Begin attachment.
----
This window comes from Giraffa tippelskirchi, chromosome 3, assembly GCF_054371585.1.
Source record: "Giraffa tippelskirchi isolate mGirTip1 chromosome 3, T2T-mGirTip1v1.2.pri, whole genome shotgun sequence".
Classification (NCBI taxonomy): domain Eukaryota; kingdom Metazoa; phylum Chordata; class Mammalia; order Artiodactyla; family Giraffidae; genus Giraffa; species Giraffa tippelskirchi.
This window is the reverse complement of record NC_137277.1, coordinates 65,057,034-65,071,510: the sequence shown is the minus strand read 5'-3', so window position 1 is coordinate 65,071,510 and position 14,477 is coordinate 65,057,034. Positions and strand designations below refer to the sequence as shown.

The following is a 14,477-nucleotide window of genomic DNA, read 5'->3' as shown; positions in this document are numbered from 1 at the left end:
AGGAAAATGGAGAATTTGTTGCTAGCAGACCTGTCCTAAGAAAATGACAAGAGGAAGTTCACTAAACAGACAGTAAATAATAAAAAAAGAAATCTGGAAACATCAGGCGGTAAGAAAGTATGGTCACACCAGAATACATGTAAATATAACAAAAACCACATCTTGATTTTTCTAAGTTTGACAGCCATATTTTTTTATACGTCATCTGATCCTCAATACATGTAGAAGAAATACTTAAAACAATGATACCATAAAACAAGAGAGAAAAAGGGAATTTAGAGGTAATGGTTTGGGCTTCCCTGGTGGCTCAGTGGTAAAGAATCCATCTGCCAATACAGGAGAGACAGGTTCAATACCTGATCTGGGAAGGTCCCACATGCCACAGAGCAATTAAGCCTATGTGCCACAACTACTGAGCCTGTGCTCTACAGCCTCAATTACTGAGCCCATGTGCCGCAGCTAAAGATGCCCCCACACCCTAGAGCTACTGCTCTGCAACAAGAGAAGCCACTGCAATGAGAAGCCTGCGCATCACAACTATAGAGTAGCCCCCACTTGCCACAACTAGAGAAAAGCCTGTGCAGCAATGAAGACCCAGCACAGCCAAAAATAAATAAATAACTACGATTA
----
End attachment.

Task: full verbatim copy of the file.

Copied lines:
This window comes from Giraffa tippelskirchi, chromosome 3, assembly GCF_054371585.1.
Source record: "Giraffa tippelskirchi isolate mGirTip1 chromosome 3, T2T-mGirTip1v1.2.pri, whole genome shotgun sequence".
Classification (NCBI taxonomy): domain Eukaryota; kingdom Metazoa; phylum Chordata; class Mammalia; order Artiodactyla; family Giraffidae; genus Giraffa; species Giraffa tippelskirchi.
This window is the reverse complement of record NC_137277.1, coordinates 65,057,034-65,071,510: the sequence shown is the minus strand read 5'-3', so window position 1 is coordinate 65,071,510 and position 14,477 is coordinate 65,057,034. Positions and strand designations below refer to the sequence as shown.

The following is a 14,477-nucleotide window of genomic DNA, read 5'->3' as shown; positions in this document are numbered from 1 at the left end:
AGGAAAATGGAGAATTTGTTGCTAGCAGACCTGTCCTAAGAAAATGACAAGAGGAAGTTCACTAAACAGACAGTAAATAATAAAAAAAGAAATCTGGAAACATCAGGCGGTAAGAAAGTATGGTCACACCAGAATACATGTAAATATAACAAAAACCACATCTTGATTTTTCTAAGTTTGACAGCCATATTTTTTTATACGTCATCTGATCCTCAATACATGTAGAAGAAATACTTAAAACAATGATACCATAAAACAAGAGAGAAAAAGGGAATTTAGAGGTAATGGTTTGGGCTTCCCTGGTGGCTCAGTGGTAAAGAATCCATCTGCCAATACAGGAGAGACAGGTTCAATACCTGATCTGGGAAGGTCCCACATGCCACAGAGCAATTAAGCCTATGTGCCACAACTACTGAGCCTGTGCTCTACAGCCTCAATTACTGAGCCCATGTGCCGCAGCTAAAGATGCCCCCACACCCTAGAGCTACTGCTCTGCAACAAGAGAAGCCACTGCAATGAGAAGCCTGCGCATCACAACTATAGAGTAGCCCCCACTTGCCACAACTAGAGAAAAGCCTGTGCAGCAATGAAGACCCAGCACAGCCAAAAATAAATAAATAACTACGATTA